MacCrone bags WRC2 top 10posted in WRC30 | 10 | 2017

    SCOT JOHN MacCRONE bagged a top 10 finish in what was acknowledged as the strongest WRC2 field to tackle the Wales Rally GB. And the 28-year-old from Mull, returning to rally action in the forest stages for the first time in 14 months, was delighted with his performance. (Related: Elfyn Evans wins Wales Rally GB)

    “I’m definitely happy,” MacCrone, partnered by US-based Australian co-driver, Rhianon Gelsomino, through the 21 stages and 190 competitive miles in their DMACK-shod Ford Fiesta R5, prepared by Kelso’s Dom Buckley RSC, said.

    “It’s difficult, having not been in a rally car — or even a rally environment — for more than a year, to just jump in a four-wheel drive rally car and be on the pace. Plus I hadn’t even sat in a left-hand drive car for more than a year. (Related: Scots impress on Wales Rally GB)

    “But we achieved our targets, and there were a number of big names, and guys who had done the full WRC2 or British Rally Championship, that finished behind us.

    “If we’d just had a little more seat time, I know I would have made a significant jump forward. Considering all that, we were fast. I’m pretty happy.”

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    Backed by a group of Scottish-owned companies, including Clik Software, Watermans, ScotPhone, Asset Alliance, plus Gray & Adams, MacCrone stuck diligently to his plan of bedding himself into the event and gradually increasing his pace.

    After the opening three forest stages at Myherin, Sweet Lamb and Hafren on the morning of Day 1, the Scot was 29th overall, and 16th in his class of 36 WRC2 competitors.

    But in the afternoon, MacCrone moved up a gear, building on the confidence and speed he’d demonstrated earlier in the day.

    He was 23.4s faster than his morning run through the 12.6-miles at Myherin: the gap to class leader and stage winner — WRC 2 champion, Swede Pontus Tidemand’s Skoda Fabia R5 — also closed from 34.5s in the morning, to just 18.8s.

    The improvements continued through Sweet Lamb. MacCrone’s time of 3mins 06secs in the 2.63-miles test was exactly 2s faster than in the morning: the gap to stage winner Tidemand dropping from 9.6s to 9.4s.

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    In the day’s final stage, the repeat of the 21.83-miles through Hafren, MacCrone improved by 2.4s on his morning run, and closed the gap to WRC2 stage winner, Finn Teemu Suninen’s Fiesta R5, from 36.5s this morning, to 29.9s.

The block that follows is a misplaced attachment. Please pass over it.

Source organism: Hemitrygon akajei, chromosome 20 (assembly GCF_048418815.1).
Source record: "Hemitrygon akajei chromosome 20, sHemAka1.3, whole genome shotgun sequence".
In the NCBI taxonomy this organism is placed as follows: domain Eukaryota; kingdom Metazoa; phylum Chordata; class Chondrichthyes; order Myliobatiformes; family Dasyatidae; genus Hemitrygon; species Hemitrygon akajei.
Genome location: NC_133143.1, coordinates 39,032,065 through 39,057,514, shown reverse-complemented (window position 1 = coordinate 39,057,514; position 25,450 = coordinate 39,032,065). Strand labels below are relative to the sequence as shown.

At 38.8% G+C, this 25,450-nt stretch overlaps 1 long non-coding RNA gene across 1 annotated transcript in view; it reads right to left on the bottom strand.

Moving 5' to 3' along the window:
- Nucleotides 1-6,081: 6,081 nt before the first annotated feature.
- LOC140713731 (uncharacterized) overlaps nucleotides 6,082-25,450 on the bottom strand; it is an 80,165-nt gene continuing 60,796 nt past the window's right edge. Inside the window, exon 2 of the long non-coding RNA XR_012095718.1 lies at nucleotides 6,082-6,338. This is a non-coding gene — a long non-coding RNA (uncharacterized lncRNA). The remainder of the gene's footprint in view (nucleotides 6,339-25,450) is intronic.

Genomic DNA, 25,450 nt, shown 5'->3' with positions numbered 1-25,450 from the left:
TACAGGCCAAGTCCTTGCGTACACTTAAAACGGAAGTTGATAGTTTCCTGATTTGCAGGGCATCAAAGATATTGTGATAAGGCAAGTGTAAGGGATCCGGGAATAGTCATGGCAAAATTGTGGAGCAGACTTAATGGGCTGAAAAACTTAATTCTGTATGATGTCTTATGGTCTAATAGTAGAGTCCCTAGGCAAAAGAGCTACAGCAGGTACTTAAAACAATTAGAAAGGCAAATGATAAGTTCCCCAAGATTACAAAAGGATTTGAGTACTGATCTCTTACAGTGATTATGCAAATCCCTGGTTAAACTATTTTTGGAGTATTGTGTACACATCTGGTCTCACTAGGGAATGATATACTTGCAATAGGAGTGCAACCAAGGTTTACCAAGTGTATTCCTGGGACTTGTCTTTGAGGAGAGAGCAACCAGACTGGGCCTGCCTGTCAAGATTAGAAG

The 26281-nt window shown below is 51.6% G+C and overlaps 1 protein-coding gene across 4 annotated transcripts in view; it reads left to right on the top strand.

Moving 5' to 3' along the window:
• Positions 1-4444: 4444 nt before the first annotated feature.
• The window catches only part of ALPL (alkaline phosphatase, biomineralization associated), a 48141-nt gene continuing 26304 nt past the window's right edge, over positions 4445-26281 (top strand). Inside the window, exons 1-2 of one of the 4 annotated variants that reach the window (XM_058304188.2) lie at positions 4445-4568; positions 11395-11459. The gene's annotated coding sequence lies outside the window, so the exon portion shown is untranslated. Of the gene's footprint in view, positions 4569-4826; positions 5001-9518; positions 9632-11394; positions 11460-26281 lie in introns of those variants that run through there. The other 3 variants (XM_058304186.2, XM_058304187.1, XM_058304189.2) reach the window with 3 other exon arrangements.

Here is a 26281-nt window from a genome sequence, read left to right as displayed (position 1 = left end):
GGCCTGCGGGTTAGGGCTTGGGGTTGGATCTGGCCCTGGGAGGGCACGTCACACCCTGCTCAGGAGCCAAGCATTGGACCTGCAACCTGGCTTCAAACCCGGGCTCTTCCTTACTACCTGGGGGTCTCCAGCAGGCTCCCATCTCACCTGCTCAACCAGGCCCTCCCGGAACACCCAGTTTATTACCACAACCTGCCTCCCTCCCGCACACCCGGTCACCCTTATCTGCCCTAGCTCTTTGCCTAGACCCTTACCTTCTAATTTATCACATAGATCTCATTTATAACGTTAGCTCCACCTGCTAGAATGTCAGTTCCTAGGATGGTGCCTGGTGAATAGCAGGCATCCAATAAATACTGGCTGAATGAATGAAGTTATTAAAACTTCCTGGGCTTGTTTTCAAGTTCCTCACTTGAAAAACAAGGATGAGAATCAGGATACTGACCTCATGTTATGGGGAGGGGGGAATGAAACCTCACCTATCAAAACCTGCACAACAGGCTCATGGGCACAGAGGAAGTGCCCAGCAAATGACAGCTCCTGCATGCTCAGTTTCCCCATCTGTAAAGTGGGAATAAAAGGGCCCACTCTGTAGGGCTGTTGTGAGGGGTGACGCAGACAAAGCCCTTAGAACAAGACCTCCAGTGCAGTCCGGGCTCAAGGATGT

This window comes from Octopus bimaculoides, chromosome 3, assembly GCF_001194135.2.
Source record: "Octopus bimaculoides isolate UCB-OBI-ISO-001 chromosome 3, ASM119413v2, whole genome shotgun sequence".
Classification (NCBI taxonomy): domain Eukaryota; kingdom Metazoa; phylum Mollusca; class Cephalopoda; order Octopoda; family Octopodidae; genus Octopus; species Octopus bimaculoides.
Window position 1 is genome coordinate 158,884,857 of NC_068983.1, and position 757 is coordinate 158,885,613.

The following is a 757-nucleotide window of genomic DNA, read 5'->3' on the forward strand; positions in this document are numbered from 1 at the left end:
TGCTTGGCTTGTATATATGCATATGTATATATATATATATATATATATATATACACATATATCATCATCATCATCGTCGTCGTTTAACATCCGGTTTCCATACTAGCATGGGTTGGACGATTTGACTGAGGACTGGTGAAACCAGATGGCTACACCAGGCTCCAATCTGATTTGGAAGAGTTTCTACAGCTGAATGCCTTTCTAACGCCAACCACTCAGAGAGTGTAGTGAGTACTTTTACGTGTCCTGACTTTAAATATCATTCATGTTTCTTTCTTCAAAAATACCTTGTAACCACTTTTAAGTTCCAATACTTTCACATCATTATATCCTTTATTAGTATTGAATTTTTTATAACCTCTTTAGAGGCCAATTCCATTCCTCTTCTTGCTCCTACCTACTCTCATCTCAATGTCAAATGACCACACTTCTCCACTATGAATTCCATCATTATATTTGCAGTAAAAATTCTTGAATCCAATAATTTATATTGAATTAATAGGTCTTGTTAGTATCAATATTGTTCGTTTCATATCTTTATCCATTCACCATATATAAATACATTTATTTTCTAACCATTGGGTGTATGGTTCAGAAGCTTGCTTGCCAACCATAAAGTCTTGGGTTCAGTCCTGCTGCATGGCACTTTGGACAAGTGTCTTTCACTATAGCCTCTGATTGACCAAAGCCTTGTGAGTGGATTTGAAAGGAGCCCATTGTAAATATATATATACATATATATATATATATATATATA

“We definitely stuck to our plan,” McCrone explained. “It would have been easy to get frustrated and push a bit harder early on. But that’s how mistakes happen, and I was very conscious I had to keep the desire to go too quick, too early, under control.

    “Sure I made a few small mistakes, but that was simply down to rustiness: not getting my braking quite right, and sliding wide here and there. That cost me the odd few seconds.

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    “But I feel I’ve definitely learned a lot, and it would be nice to try and implement what we learned in Wales at a later date.”

    Day 2 saw MacCrone step up the pace again, overcoming a misfire in the engine of his Fiesta R5, then catching a rival Ford which had started ahead of him on the stage.

    Frustratingly, the Scot then suffered on the first night-time stage, when a dense bank of fog rolled in and sat over the 8.64-mile stage at Aberhirnant.

    “It was an absolute nightmare,” MacCrone admitted. “The fog was rolling in and out, but I’m not joking when I say we were in a bank of thick cloud the whole way through the stage, which was about nine miles. Visibility was almost non-existent.

    “That made it tough, and we dropped a bit of time there, but it was important we stayed on the road and got through the stage.”

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    After safely negotiating the final five stages on Day 3, MacCrone was delighted to finish 10th in WRC2, just over two minutes outside the top five, and 21st overall.

    “The strength-in-depth of the WRC2 class was serious,” he continued. “To be honest, at this level we’re pretty much novices, having not been in the car for so long, so to be as close as we are at the end of the rally is testament to all the hard work we’ve done.”

    And MacCrone admitted he was now hungry to return to do a full competitive rally season in 2018.

    “Having been back in the car, I just want to do more,” he smiled. “We stuck to our plan and got the car, undamaged, to the end.

    “Hopefully that will help generate the interest and support to allow us to put something in place for a full campaign in 2018.”

    Related: John MacCrone tackles Wales Rally GB

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    Jim McGill

    Photographs: Copyright Nick Bradshaw

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